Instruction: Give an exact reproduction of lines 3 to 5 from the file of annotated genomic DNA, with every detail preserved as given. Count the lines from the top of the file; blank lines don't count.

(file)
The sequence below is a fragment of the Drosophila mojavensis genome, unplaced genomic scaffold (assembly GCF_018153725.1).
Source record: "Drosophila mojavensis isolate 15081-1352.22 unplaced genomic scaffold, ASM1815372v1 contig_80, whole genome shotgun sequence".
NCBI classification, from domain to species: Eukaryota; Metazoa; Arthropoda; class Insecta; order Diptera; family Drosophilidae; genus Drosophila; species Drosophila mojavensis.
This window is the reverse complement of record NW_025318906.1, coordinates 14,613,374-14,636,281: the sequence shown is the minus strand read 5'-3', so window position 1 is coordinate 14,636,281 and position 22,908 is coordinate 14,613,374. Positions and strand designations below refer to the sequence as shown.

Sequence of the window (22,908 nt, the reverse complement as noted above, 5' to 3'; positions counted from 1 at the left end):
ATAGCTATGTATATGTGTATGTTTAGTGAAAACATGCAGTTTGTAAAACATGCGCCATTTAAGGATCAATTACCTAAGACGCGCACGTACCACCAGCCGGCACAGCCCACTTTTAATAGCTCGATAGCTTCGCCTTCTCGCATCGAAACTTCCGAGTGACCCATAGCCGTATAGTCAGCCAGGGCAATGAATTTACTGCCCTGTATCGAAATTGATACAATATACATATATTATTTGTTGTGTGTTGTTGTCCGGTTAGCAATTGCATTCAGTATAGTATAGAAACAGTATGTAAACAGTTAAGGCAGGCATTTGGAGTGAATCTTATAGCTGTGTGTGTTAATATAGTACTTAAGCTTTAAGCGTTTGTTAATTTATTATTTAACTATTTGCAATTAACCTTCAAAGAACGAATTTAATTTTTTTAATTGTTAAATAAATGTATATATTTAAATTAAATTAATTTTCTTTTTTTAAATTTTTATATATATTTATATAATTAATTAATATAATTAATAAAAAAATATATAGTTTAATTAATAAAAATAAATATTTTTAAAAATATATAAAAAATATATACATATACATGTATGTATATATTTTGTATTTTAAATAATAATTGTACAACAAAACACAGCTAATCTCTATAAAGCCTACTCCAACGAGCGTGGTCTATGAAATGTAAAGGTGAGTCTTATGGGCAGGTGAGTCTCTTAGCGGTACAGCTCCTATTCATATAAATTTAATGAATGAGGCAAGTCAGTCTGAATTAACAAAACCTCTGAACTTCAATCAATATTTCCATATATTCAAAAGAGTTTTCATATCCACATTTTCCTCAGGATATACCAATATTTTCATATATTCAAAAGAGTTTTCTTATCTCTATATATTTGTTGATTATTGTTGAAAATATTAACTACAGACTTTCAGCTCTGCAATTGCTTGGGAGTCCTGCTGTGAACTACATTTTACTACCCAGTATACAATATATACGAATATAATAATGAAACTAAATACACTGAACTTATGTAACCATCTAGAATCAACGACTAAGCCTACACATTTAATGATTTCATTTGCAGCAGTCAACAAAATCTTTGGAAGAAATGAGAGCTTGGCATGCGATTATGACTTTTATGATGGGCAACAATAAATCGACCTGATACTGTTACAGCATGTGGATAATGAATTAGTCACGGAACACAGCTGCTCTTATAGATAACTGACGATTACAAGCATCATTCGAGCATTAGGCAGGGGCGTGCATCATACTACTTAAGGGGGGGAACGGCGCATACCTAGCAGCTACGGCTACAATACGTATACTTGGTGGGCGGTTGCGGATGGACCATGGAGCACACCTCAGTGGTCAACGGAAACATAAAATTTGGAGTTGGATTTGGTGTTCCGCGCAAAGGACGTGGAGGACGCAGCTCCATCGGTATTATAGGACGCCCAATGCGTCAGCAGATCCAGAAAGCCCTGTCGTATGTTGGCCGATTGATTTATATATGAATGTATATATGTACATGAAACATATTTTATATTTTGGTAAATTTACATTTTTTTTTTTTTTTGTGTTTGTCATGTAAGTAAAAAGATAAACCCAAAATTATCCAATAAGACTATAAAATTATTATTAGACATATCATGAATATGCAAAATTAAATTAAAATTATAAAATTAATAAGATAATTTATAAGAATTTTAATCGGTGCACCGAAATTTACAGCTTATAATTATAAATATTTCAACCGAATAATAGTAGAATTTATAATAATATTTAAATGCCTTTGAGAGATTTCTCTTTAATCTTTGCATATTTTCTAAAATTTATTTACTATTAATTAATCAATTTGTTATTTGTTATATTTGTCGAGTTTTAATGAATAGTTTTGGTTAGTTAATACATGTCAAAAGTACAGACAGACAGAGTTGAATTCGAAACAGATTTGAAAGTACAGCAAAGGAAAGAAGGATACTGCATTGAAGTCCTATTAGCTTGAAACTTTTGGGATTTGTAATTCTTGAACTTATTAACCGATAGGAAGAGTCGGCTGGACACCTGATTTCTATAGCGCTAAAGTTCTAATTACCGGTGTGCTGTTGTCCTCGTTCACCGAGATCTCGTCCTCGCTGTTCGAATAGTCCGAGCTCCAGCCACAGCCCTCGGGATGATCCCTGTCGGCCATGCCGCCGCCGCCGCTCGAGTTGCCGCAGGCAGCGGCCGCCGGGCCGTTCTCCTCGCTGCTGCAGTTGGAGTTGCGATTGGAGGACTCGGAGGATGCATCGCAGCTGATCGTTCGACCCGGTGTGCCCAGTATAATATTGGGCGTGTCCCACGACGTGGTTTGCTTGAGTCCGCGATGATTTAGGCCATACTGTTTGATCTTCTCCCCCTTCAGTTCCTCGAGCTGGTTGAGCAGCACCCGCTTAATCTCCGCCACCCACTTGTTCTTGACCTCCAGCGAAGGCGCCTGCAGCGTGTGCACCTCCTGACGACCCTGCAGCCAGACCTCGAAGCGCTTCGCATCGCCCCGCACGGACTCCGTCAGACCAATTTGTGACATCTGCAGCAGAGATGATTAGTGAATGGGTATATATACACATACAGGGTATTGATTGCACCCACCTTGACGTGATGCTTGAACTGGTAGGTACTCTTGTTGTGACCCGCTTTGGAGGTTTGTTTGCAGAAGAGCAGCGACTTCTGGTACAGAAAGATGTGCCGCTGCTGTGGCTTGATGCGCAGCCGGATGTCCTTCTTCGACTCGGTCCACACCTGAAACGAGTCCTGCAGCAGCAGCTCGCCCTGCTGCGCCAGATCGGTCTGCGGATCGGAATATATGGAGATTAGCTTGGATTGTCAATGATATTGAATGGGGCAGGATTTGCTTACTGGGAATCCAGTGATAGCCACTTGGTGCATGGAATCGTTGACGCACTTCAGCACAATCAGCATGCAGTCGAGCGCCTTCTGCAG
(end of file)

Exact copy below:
NCBI classification, from domain to species: Eukaryota; Metazoa; Arthropoda; class Insecta; order Diptera; family Drosophilidae; genus Drosophila; species Drosophila mojavensis.
This window is the reverse complement of record NW_025318906.1, coordinates 14,613,374-14,636,281: the sequence shown is the minus strand read 5'-3', so window position 1 is coordinate 14,636,281 and position 22,908 is coordinate 14,613,374. Positions and strand designations below refer to the sequence as shown.

Sequence of the window (22,908 nt, the reverse complement as noted above, 5' to 3'; positions counted from 1 at the left end):